Thesis Title

Dynamics for Democracy: Scenarios for Democratic Revolution in the People's Republic of China

Date of Graduation

Spring 2007


Master of Science in Defense and Strategic Studies


Defense and Strategic Studies

Committee Chair

Bradley Thayer


This study proposes a conceptual framework for understanding the dynamics of democratic revolution in the People's Republic of China (PRC). It is argued that there are four specific avenues to democracy in China: (1) revolution that originates internally from the upper-echelons of the PRC government and flows down through Chinese society; (2) revolution that originates internally but rises up from the mass populace; (3) democracy due to external events that force change within the PRC leadership; and (4) external factors that lead to popular calls for revolution from the lower rungs of Chinese society. For each of these four scenarios, a historical example is provided that shows the given scenario leading to democracy in other nations throughout history. The historical examples are then applied to modern China. In light of this analysis, the study concludes that China's future is uncertain. While communism continues to exercise control over the PRC, the potential avenues to democratic revolution are numerous and historically valid.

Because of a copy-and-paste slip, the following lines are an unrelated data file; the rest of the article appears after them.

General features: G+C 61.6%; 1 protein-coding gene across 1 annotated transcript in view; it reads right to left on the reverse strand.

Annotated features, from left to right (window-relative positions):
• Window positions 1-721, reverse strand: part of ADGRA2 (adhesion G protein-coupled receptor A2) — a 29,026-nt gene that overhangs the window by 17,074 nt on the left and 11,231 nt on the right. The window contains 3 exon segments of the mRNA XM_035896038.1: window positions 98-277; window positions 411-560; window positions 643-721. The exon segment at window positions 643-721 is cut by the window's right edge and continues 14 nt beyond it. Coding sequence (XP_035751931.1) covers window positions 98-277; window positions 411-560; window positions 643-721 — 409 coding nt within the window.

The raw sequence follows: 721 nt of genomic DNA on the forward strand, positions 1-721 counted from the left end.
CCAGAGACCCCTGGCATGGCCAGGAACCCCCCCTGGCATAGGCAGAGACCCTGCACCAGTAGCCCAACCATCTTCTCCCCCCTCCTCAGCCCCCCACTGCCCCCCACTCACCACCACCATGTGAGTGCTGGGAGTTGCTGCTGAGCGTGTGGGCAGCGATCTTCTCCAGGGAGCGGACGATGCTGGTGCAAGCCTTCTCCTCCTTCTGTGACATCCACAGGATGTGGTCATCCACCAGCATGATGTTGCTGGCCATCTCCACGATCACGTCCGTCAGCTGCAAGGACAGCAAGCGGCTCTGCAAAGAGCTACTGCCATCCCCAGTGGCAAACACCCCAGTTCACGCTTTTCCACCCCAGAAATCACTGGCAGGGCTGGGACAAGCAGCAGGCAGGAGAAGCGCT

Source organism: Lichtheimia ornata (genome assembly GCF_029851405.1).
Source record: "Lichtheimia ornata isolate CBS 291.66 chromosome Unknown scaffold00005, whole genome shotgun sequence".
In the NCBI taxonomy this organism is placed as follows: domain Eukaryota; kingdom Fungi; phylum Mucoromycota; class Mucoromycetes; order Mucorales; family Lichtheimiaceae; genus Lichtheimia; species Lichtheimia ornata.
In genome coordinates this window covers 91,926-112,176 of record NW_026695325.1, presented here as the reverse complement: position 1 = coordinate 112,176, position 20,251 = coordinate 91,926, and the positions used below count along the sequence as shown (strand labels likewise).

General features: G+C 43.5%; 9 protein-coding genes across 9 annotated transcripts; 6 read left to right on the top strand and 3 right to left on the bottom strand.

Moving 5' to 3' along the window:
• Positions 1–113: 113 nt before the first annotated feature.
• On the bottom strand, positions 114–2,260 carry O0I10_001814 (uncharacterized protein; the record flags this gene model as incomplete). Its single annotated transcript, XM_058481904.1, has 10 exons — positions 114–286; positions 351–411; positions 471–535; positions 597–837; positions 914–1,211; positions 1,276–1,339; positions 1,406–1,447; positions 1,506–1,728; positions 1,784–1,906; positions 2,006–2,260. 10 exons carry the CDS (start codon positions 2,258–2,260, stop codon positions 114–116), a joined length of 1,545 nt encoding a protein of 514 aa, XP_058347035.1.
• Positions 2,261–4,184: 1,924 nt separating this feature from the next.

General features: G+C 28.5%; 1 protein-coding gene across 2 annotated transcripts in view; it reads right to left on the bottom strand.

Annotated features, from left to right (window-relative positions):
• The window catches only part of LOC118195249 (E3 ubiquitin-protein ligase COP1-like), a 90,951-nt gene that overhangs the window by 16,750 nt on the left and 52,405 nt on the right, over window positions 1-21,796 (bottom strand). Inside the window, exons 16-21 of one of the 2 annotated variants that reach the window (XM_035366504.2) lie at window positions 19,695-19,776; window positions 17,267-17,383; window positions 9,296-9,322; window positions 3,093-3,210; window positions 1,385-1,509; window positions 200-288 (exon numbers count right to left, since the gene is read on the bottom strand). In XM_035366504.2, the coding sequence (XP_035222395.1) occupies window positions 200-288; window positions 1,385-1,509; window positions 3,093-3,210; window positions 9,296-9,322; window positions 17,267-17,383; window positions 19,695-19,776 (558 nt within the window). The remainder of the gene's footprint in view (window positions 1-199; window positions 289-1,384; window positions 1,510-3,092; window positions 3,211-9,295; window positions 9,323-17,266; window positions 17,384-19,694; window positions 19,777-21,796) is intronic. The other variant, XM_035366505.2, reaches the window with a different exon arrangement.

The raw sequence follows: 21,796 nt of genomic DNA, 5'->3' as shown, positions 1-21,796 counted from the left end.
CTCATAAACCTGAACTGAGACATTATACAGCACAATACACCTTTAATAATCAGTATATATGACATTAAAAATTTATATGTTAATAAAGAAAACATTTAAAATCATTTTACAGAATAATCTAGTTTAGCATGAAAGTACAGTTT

China, Asia, revolution, democracy, Communism

Subject Categories

Defense and Security Studies


© Jason Douglas Wood